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Case study of satisfaction and completion of part time research students

Neumann, Ruth and Rodwell, John 2008, Case study of satisfaction and completion of part time research students, in QPR 2008 : Proceedings of the 2008 Quality in Postgraduate Research Conference, The Centre for Educational Development and Academic Methods, The Australian National University, Canberra, A.C.T., pp. 195-196.

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Title Case study of satisfaction and completion of part time research students
Author(s) Neumann, Ruth
Rodwell, John
Conference name Quality in Postgraduate Research : Research Education in the New Global Environment. Conference (8th : 2008 : Adelaide, S.Aust.)
Conference location Adelaide, S.Aust.
Conference dates 17-18 Apr. 2008
Title of proceedings QPR 2008 : Proceedings of the 2008 Quality in Postgraduate Research Conference
Editor(s) Kiley, Margaret
Mullins, Gerry
Publication date 2008
Start page 195
End page 196
Publisher The Centre for Educational Development and Academic Methods, The Australian National University
Place of publication Canberra, A.C.T.
Summary Internationally the past decade has witnessed a stronger policy focus on research students. With the numbers of students undertaking research degrees continuing to increase, government and community interest in doctorates has grown. In 2006 more than 45,000 students were enrolled in a higher degree by research (HDR) in Australia (DEST, 2007). It is unclear how many of these HDR students are enrolled part time since the federal Department of Education, Science and Training’s preference for reporting statistics in terms of Equivalent Full-time Student Units (EFTSU) makes it impossible to study trends in actual numbers of part-time enrolments, obscuring the significance of part-time research students as a distinctive category. Part-time research students were estimated at around 38% of research students in 2003 (Cumming and Ryland, 2004; Cervini, 2007). Part-time research students have been referred to as the “reserve army” for universities and as “invisible” and the “forgotten cohort” for government policy (Evans, 2002; Barnacle and Usher, 2003). It is however becoming clear that there is a specific category of research student that has been overlooked to the point that they are ‘invisible’, in both policy and research terms - part-time students. This paper reports on research on parttime research students and examines completion times relative to full-time candidates as well as satisfaction with their research experience on completion. The study utilises two national data sources from Graduate Careers Australia (GCA). Detailed discussion of the datasets, research approach and analysis has been reported in Rodwell and Neumann (2008).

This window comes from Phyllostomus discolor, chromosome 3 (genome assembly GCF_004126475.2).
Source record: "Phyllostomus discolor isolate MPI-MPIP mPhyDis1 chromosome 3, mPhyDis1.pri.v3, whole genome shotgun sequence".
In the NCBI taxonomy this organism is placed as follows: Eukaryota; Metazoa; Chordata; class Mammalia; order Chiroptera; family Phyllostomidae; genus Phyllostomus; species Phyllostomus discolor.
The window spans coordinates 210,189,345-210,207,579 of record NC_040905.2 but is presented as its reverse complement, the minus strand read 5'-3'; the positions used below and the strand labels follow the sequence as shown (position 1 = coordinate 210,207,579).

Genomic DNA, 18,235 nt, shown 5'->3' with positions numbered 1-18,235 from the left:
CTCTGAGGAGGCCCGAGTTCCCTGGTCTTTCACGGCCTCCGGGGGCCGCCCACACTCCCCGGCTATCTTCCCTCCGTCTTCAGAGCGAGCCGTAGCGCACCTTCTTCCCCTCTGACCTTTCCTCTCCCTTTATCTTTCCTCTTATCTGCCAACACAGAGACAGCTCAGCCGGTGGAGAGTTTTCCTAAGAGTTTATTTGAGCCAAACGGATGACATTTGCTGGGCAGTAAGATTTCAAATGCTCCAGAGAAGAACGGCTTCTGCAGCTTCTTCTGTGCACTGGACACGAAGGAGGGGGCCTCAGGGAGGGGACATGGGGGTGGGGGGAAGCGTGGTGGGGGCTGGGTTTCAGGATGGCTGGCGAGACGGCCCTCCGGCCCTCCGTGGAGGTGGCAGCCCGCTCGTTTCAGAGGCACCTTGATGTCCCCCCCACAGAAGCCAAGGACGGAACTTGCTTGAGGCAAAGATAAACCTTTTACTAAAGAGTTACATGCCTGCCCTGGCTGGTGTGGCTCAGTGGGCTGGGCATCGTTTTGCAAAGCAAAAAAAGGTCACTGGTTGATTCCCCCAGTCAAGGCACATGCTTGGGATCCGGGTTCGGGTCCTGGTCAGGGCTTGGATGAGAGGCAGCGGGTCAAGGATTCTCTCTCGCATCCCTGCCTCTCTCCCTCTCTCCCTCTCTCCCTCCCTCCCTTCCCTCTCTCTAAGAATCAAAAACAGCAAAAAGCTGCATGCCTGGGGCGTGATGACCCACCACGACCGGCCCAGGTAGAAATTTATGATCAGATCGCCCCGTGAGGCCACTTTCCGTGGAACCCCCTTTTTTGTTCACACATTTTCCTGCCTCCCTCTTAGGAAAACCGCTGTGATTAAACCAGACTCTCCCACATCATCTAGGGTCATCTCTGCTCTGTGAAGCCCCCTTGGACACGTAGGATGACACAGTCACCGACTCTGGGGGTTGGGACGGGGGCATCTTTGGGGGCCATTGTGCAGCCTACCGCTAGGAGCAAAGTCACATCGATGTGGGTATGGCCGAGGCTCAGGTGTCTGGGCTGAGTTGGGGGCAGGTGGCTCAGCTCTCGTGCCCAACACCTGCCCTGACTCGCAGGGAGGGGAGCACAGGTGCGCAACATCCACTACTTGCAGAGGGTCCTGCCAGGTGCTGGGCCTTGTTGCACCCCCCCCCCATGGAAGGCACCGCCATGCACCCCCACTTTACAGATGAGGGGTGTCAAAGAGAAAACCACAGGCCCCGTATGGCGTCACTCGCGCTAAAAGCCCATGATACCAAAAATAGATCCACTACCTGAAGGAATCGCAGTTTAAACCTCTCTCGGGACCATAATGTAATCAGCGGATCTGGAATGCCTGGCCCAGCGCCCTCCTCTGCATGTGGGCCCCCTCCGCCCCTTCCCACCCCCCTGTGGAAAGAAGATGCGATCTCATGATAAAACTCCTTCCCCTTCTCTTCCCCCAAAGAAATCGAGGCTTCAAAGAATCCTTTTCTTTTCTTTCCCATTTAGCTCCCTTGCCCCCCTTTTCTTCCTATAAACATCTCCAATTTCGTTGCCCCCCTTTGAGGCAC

ISBN 9780731546411
9780731546428
Language eng
Field of Research 130304 Educational Administration
Socio Economic Objective 930199 Learner and Learning not elsewhere classified
HERDC Research category E3.1 Extract of paper
Copyright notice ©2008, Australian National University
Persistent URL http://hdl.handle.net/10536/DRO/DU:30019270

Document type: Conference Paper
Collections: Deakin Graduate School of Business
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Every reasonable effort has been made to ensure that permission has been obtained for items included in DRO. If you believe that your rights have been infringed by this repository, please contact drosupport@deakin.edu.au.